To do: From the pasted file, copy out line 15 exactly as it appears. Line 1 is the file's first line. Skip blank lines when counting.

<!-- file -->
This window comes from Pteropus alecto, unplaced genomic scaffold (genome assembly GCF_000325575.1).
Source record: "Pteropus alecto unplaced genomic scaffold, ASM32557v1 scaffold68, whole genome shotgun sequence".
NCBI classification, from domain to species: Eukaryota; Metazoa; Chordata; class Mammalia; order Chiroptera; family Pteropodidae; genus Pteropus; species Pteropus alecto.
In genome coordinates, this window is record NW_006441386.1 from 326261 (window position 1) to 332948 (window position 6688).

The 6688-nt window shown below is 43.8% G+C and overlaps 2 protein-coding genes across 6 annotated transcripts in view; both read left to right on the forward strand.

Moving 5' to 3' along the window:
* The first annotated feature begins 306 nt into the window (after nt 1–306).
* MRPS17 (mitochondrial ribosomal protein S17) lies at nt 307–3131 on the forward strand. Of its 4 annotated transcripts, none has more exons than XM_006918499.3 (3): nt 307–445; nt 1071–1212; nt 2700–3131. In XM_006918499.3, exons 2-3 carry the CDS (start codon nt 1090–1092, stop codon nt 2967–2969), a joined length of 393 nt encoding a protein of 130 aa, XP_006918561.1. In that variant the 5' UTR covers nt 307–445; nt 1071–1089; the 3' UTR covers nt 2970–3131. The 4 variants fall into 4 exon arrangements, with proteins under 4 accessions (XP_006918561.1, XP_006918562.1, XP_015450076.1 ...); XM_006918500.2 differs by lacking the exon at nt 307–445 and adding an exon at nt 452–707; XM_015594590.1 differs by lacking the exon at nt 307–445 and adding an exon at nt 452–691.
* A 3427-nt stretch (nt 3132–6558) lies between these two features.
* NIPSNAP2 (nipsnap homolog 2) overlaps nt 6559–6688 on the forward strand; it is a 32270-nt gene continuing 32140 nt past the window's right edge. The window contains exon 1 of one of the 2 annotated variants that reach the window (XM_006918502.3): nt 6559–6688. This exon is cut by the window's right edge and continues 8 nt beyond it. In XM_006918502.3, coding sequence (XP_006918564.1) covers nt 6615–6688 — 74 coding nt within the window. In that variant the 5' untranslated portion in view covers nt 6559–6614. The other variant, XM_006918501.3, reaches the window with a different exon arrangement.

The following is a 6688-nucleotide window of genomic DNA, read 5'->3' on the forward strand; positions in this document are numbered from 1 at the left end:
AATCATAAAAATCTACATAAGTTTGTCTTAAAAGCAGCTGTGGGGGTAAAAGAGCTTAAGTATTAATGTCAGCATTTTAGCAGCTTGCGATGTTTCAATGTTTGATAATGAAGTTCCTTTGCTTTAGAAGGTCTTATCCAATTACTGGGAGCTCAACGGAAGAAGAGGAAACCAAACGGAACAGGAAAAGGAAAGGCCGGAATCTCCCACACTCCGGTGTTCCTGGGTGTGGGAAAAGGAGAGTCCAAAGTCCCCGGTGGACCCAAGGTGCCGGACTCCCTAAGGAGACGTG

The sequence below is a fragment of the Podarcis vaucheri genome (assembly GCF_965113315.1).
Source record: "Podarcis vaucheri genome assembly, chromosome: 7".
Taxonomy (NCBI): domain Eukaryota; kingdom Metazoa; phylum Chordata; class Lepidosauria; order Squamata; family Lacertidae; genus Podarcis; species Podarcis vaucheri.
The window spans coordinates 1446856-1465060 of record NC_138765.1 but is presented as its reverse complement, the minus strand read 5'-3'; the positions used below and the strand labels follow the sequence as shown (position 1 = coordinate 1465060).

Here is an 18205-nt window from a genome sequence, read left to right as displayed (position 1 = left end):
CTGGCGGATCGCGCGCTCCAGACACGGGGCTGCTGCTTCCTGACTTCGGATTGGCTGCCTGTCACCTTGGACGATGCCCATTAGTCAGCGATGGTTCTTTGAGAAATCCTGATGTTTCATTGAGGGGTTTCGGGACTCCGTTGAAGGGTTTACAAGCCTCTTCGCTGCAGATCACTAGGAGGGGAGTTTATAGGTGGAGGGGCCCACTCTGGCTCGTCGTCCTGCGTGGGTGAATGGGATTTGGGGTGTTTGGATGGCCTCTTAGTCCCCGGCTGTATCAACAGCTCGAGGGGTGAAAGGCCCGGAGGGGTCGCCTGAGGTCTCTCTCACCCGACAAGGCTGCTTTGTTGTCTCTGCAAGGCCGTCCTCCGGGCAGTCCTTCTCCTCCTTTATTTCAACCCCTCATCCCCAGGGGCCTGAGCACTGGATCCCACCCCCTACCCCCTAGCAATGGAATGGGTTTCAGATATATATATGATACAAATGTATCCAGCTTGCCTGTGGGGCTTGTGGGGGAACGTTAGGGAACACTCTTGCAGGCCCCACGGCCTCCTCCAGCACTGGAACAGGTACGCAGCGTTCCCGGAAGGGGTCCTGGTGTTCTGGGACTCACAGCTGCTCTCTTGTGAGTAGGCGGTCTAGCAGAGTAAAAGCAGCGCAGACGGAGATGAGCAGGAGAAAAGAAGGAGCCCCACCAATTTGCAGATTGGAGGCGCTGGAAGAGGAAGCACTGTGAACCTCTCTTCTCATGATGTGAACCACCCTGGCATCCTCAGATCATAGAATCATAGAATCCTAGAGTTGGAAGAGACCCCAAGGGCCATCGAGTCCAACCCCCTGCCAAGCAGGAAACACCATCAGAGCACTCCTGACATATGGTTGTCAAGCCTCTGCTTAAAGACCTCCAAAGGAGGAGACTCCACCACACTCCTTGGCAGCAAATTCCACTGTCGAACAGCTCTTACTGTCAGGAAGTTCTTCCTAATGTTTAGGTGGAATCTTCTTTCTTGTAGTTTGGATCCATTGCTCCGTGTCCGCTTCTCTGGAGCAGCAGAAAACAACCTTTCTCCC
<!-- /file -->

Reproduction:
Taxonomy (NCBI): domain Eukaryota; kingdom Metazoa; phylum Chordata; class Lepidosauria; order Squamata; family Lacertidae; genus Podarcis; species Podarcis vaucheri.